Frequently Asked Questions
How do I book my first appointment?
Some of our therapists offer a free first consult (15 - 30 min) to check whether they are a good match for your needs and provide an opportunity to ask any questions you may have. To book an appointment, start by visiting the Team page, select a therapist and view their profile page. You will be able to read more about them, their fees and also be able to book an appointment.
If you are not sure which therapist you would like to see or have a general question you can contact us here.
Do you offer therapy in languages other than English?
Some of our therapists speak French, Spanish, Urdi and Hindi. Visit the Team page, select a therapist and view their profile page to see if they offer additional languages.
How often will we meet?
It depends on your situation. When you first begin seeing us, we recommend meeting weekly or biweekly. As you make improvements through counselling, you may switch to seeing us monthly.
Are evening or weekend sessions available?
Yes, some of our practitioners provide evening or weekend appointments. Check with your therapist to confirm.
Do sessions take place in person or online?
What is your cancellation policy?
Appointments that are not cancelled 48 hours in advance will be billed the full fee.
What type of payment do you accept?
We accept payment by eTransfer and credit card. As this practice only offers virtual sessions, cash and cheque are not feasible.
Will my insurance cover our sessions?
Most Canadian insurers will cover the cost of services of therapists who are registered with a college (e.g. registered psychotherapists, registered social workers, registered occupational therapists).
Which age groups do you work with?
How long are typical sessions?
The length of sessions varies by type. Individual counselling sessions are scheduled for 50 minutes. Family & couple counselling sessions are scheduled for 75 to 90 minutes. Our A.C.C.E.P.T. Groups range from 90 to 120 minutes.
How long will it take for therapy to work?
Therapy can begin to have an effect from the very first session. Improvement can continue over a few sessions, a few months, or a few years. You decide how deep you want to go and how extensive the changes are that you want to make. You choose the pace. Significant change may take from 3-6 months up to 1-2 years.
Will you tell my parents / spouse / child what we talk about?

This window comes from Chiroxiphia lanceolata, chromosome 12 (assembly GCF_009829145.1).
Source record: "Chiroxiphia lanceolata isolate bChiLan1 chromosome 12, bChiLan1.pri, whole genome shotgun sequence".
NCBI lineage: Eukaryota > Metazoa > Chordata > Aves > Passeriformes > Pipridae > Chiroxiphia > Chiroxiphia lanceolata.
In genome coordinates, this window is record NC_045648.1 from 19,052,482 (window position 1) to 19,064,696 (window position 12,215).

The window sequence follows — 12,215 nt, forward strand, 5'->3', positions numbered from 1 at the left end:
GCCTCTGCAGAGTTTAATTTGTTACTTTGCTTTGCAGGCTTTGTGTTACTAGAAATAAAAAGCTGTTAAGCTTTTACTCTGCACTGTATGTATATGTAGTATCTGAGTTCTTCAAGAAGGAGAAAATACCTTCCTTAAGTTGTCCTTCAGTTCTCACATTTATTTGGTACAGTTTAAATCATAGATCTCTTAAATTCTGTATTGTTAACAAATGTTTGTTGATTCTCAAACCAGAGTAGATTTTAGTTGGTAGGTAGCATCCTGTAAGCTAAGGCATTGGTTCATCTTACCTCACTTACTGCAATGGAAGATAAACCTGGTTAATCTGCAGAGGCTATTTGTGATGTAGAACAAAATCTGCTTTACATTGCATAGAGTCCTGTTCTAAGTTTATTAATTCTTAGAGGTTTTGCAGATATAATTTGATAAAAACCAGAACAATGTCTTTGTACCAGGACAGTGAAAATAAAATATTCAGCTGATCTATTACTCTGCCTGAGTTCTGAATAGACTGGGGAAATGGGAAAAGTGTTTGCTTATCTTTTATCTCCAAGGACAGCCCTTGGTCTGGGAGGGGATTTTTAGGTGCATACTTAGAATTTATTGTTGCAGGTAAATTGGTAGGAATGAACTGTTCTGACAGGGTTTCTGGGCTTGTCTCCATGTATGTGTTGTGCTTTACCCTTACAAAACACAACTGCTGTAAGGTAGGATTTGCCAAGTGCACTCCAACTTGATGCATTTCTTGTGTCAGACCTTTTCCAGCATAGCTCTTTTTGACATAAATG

The law considers everything we discuss in counselling to be your private health information. We are required by law to keep your private health information confidential. What this means is that, under ordinary circumstances, it would be not only wrong but illegal for us to share anything you have talked about in sessions with your family, or anyone else, without your knowledge and written permission.
However, there are limits to confidentiality (as defined by the law). There are certain circumstances under which we could be required by law to share something you have said in session. These include:
- If you threaten serious bodily harm to yourself or to others;
- If you report physical or sexual child abuse (even if the victim is now an adult) AND there is reason to believe the abuser is still in a position to abuse children;
- If you report serious misconduct by any registered health professional;
- If your client file is subpoenaed by a court.
How do I access our virtual session?
You will receive a link to our meeting via Jane, a practice management system designed by and for Canadian healthcare practitioners.
How secure is my personal information?
Jane (the platform we use for our practice) operates in strict accordance with PIPEDA and PHIPA legislation. You can find more information about Jane's privacy protection in the Jane Guide (the link opens in a new window). When you complete your intake form and in the course of therapy, any information collected is only used by your therapist, or their supervisor, for the purpose of providing care.